How might a liberal democratic community best regulate human genetic engineering? Relevant debates widely deploy the usually undefined term “human dignity.” Its indeterminacy in meaning and use renders it useless as a guiding principle. In this article, I reject the human genome as somehow invested with a moral status, a position I call “genetic essentialism.” I explain why a critique of genetic essentialism is not a strawman and argue against defining human rights in terms of genetic essentialism. As an alternative, I propose dignity as the decisional autonomy of future persons, held in trust by the current generation. I show why a future person could be expected to have an interest in decisional autonomy and how popular deliberation, combined with expert medical and bioethical opinion, could generate principled agreement on how the decisional autonomy of future persons might be configured at the point of genetic engineering.
Two major reports in the UK and USA have recently sanctioned as ethically acceptable genome editing of future generations for the treatment of serious rare inherited conditions. This marks an important turning point in the application of recombinant DNA techniques to humans. The central question this paper addresses is how did it became possible for human genetic engineering (HGE) of future generations to move from an illegitimate idea associated with eugenics in the 1980s to a concrete proposal sanctioned by scientists and bioethicists in 2020? The paper uses the concept of a regime of normativity to understand the co-evolution and mutual shaping of technology, imaginaries, norms and governance processes in debates about HGE in the USA and UK. It will be argued that interlinked discursive, institutional, political and technological changes have made proposals for the use of genome editing in the genetic engineering of future generations both “thinkable” and legitimate.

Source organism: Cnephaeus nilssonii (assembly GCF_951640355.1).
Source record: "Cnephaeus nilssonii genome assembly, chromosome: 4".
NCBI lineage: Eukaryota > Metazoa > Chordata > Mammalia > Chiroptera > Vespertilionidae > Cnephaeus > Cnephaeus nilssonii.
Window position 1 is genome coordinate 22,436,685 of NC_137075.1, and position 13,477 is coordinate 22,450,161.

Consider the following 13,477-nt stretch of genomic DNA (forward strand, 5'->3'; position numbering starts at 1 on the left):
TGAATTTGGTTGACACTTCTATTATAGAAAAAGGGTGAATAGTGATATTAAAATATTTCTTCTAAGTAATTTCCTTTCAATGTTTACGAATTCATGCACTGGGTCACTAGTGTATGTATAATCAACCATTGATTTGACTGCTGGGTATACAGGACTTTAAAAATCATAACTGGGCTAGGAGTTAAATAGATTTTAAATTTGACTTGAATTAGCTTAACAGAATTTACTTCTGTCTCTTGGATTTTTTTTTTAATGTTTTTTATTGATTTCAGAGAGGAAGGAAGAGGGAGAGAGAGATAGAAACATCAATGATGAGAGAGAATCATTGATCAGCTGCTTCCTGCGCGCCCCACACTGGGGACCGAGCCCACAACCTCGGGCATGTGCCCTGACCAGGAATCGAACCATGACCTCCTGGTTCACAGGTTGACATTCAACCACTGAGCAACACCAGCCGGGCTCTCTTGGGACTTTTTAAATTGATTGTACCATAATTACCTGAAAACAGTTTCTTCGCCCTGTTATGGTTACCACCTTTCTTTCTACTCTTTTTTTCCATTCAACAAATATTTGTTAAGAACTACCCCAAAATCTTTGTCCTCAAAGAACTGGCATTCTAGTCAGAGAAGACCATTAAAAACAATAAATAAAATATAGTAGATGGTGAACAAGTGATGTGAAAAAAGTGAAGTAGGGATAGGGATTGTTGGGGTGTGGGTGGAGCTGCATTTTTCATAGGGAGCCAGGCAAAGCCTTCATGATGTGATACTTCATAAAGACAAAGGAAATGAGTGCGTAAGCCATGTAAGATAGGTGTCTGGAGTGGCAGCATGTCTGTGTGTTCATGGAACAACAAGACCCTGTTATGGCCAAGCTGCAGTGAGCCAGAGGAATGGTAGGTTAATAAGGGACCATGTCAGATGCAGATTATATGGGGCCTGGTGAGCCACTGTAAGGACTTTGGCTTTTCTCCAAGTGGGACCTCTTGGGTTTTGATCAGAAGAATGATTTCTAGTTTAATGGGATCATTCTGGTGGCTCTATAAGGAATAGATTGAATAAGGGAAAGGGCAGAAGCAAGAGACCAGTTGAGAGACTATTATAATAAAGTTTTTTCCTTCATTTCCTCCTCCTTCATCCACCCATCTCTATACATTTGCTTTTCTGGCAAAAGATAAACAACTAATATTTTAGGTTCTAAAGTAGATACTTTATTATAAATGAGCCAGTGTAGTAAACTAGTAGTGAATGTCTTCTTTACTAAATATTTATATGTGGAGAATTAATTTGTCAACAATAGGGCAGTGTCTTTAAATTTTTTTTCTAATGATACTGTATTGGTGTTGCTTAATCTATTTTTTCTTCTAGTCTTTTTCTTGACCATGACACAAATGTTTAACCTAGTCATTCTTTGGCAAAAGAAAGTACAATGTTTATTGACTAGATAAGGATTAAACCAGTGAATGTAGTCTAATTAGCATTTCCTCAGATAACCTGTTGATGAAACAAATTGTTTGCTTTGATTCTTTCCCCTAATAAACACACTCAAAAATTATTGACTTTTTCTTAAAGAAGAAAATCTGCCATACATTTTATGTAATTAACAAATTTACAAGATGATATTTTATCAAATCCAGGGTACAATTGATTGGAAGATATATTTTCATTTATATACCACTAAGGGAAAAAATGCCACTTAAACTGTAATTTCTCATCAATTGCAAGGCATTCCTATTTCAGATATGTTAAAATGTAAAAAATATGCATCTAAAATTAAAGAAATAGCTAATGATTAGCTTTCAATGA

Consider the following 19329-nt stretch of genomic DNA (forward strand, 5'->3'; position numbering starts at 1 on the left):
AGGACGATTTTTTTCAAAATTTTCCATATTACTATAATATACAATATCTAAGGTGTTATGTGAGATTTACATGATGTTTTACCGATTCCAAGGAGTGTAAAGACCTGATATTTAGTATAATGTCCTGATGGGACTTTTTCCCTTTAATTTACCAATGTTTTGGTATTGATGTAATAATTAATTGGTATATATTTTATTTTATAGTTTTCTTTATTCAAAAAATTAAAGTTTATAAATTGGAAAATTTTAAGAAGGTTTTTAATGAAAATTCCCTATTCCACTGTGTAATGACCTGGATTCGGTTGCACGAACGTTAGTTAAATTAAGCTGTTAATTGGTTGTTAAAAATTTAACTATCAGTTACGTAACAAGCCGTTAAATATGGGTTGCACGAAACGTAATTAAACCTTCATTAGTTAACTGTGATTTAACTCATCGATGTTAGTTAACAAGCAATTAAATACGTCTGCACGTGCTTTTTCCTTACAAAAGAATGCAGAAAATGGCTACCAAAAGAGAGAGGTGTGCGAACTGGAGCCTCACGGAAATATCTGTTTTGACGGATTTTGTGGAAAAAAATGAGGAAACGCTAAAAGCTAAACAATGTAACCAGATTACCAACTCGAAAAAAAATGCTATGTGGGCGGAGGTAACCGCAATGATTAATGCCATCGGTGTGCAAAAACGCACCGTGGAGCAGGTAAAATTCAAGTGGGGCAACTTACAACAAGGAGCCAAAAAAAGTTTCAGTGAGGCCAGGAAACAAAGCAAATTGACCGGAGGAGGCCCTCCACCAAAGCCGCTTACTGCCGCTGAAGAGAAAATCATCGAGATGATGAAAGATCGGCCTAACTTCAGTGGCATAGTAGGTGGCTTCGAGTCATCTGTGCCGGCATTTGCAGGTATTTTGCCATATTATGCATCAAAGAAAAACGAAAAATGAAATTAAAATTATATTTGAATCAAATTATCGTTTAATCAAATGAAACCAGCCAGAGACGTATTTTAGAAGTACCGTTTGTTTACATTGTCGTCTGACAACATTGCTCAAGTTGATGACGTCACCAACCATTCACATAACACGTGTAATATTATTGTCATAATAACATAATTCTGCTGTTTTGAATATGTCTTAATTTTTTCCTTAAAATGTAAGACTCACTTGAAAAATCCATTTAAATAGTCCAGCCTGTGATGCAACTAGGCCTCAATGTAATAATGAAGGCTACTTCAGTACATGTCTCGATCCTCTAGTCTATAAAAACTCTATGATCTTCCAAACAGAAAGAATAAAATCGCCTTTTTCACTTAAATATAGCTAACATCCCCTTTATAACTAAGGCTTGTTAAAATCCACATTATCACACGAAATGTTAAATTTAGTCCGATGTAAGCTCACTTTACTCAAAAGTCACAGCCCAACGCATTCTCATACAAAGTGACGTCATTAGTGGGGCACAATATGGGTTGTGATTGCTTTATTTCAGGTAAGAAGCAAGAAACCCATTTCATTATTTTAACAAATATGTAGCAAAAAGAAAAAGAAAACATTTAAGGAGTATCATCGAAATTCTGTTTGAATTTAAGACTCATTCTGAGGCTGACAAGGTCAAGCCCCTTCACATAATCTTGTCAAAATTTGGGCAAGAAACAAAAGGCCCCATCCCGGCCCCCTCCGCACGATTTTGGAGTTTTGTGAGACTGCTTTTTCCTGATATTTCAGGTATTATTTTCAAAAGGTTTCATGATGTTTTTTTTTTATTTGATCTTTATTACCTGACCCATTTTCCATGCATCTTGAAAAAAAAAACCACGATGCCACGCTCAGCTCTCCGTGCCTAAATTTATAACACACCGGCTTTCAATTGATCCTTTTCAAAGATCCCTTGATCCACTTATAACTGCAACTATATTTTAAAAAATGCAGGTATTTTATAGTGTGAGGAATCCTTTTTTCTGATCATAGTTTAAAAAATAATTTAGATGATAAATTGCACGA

With the development of practical means of human germline genome editing (HGGE) in recent years, there have been calls for stricter regulation and oversight over HGGE interventions with potential for heritable changes in the germline. An international moratorium has been advocated. We examine the practicality of such a proposal, as well as of a regulation through the “traditional” mechanisms of international and municipal laws. We argue that these mechanisms are unlikely to achieve their intended objectives and that the better approach is to engage the international community of stakeholders, researchers, scientists, clinicians, and other workers directly involved in the field in working toward the development of an “informed adaptive consensus”. We offer suggestions as to how this may be achieved and how existing indirect levers of regulation may be harnessed toward this end.